Accuracy and fluency: it used to be the case that, of these two constructs, fluency was the one that was the most elusive and contentious – difficult to define, difficult to test, and only rarely achieved by classroom learners.
It’s true that fluency has been defined in many different, sometimes even contradictory ways, and that we are still no nearer to understanding how to measure it, or under what conditions it is optimally realized. See, for example F is for Fluency.
But I’m increasingly coming to the view that, of the two constructs, it is accuracy that is really the more slippery. I’m even wondering if it’s not a concept that has reached its sell-by date, and should be quietly, but forcefully, put down.
Look at these definitions of accuracy, for example:
- “….clear, articulate, grammatically and phonologically correct” (Brown 1994: 254)
- “…getting the language right” (Ur 1991: 103)
- “…the extent to which a learner’s use of the second language conforms to the rules of the language” (Thornbury 2006: 2)
Correct? Right? Conforms to the rules? What could these highly normative criteria possibly mean? Even before English ‘escaped’ from the proprietorial clutches of its native speakers, by whose standards are correctness or rightness or conformity to be judged?Take my own variety of English for example: I was brought up to say ‘in the weekend’. I found it very odd, therefore, that the coursebooks I was using when I started teaching insisted on ‘at the weekend’. And then, of course, there were all those speakers who preferred ‘on the weekend’. It was only by consulting the Corpus of Global Web-based English (Davies 2013) that I was able to confirm that, in fact, of all the ‘preposition + the weekend’ combos, ‘in the weekend’ is significantly frequent only in New Zealand, while ‘on the weekend’ is preferred in Australia. OK, fine: as teachers we are sensitive to the existence of different varieties. But if a learner says (or writes): ‘In the weekend we had a barby’, do I correct it?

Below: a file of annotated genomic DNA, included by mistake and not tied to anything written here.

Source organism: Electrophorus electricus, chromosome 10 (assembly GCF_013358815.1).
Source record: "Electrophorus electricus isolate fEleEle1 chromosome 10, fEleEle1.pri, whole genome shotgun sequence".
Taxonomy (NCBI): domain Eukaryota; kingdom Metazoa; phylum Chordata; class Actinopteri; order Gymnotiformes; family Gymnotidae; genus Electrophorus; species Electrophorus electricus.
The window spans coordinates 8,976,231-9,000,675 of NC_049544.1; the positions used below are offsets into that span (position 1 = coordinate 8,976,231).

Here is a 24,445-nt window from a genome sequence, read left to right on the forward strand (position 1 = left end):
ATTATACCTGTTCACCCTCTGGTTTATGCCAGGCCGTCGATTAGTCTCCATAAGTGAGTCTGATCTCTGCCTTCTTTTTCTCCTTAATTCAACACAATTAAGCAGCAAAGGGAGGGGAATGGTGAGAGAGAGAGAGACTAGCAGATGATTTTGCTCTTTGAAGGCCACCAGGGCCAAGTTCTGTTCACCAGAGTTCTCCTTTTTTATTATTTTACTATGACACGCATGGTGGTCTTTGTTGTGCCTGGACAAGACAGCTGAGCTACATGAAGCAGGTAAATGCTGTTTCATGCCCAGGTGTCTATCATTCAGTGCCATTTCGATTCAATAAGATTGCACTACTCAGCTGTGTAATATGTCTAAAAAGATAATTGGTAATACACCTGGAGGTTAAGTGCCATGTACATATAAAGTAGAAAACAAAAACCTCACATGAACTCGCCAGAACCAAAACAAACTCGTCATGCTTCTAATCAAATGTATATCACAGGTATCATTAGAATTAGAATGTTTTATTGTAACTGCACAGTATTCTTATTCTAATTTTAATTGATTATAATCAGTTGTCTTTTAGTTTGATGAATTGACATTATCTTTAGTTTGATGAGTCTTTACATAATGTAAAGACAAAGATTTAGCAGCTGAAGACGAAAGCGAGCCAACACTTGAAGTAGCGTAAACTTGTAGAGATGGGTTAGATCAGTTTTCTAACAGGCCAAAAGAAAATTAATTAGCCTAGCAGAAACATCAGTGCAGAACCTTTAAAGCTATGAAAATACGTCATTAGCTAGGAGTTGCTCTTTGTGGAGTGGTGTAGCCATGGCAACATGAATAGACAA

Moreover, given the considerable differences between spoken and written grammar, and given the inevitability, even by proficient speakers, of such ‘deviations’ from the norm as false starts, grammatical blends, and other dysfluencies – what are the ‘rules’ by which a speaker’s accuracy should be judged?
In fact, even the distinction between written and spoken seems to have been eroded by online communication. Here, for example, are some extracts from an exchange from an online discussion about a football match. Ignoring typos, which ‘deviations’ from standard English might be attributed to the speaker’s specific variety?
>I don’t care about the goal that wasn’t given; I care about how bad we played particularly when under pressure. Base on the performance from last three games we will be hammered when we play a “proper” decent side!! People think we are lucky to aviod Spain and get Italy but lets not forget the Italian draw Spain so they are no pushovers.
> yes we was lucky, but all teams get lucky sometimes. thats football, you cant plan a tactic for good or bad luck.